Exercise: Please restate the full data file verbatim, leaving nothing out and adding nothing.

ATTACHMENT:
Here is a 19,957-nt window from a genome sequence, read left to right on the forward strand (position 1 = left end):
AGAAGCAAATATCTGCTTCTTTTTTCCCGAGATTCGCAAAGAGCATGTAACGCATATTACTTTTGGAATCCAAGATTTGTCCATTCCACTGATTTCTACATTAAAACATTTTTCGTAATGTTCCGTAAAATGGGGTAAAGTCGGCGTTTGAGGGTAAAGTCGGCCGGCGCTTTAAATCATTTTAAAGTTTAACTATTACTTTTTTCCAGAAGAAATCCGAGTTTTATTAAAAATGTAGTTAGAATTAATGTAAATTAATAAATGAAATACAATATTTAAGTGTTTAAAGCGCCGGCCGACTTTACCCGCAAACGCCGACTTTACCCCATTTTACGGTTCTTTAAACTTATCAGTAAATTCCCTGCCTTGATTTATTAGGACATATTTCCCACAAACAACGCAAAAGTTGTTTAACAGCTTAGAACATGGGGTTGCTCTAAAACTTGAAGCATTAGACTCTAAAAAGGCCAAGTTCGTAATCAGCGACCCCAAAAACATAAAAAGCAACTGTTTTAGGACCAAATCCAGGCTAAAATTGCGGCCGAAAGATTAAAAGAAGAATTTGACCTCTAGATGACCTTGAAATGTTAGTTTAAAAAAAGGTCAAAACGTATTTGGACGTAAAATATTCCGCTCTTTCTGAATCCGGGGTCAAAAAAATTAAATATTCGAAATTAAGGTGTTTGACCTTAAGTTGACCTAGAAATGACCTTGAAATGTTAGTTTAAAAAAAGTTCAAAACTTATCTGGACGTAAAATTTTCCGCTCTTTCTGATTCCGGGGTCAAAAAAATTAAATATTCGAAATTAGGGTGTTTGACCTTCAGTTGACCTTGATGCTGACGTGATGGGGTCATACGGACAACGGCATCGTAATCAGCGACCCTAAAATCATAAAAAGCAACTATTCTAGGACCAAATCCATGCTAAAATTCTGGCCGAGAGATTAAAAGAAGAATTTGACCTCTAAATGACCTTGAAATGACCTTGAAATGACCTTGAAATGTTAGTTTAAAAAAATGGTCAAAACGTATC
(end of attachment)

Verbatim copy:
Here is a 19,957-nt window from a genome sequence, read left to right on the forward strand (position 1 = left end):
AGAAGCAAATATCTGCTTCTTTTTTCCCGAGATTCGCAAAGAGCATGTAACGCATATTACTTTTGGAATCCAAGATTTGTCCATTCCACTGATTTCTACATTAAAACATTTTTCGTAATGTTCCGTAAAATGGGGTAAAGTCGGCGTTTGAGGGTAAAGTCGGCCGGCGCTTTAAATCATTTTAAAGTTTAACTATTACTTTTTTCCAGAAGAAATCCGAGTTTTATTAAAAATGTAGTTAGAATTAATGTAAATTAATAAATGAAATACAATATTTAAGTGTTTAAAGCGCCGGCCGACTTTACCCGCAAACGCCGACTTTACCCCATTTTACGGTTCTTTAAACTTATCAGTAAATTCCCTGCCTTGATTTATTAGGACATATTTCCCACAAACAACGCAAAAGTTGTTTAACAGCTTAGAACATGGGGTTGCTCTAAAACTTGAAGCATTAGACTCTAAAAAGGCCAAGTTCGTAATCAGCGACCCCAAAAACATAAAAAGCAACTGTTTTAGGACCAAATCCAGGCTAAAATTGCGGCCGAAAGATTAAAAGAAGAATTTGACCTCTAGATGACCTTGAAATGTTAGTTTAAAAAAAGGTCAAAACGTATTTGGACGTAAAATATTCCGCTCTTTCTGAATCCGGGGTCAAAAAAATTAAATATTCGAAATTAAGGTGTTTGACCTTAAGTTGACCTAGAAATGACCTTGAAATGTTAGTTTAAAAAAAGTTCAAAACTTATCTGGACGTAAAATTTTCCGCTCTTTCTGATTCCGGGGTCAAAAAAATTAAATATTCGAAATTAGGGTGTTTGACCTTCAGTTGACCTTGATGCTGACGTGATGGGGTCATACGGACAACGGCATCGTAATCAGCGACCCTAAAATCATAAAAAGCAACTATTCTAGGACCAAATCCATGCTAAAATTCTGGCCGAGAGATTAAAAGAAGAATTTGACCTCTAAATGACCTTGAAATGACCTTGAAATGACCTTGAAATGTTAGTTTAAAAAAATGGTCAAAACGTATC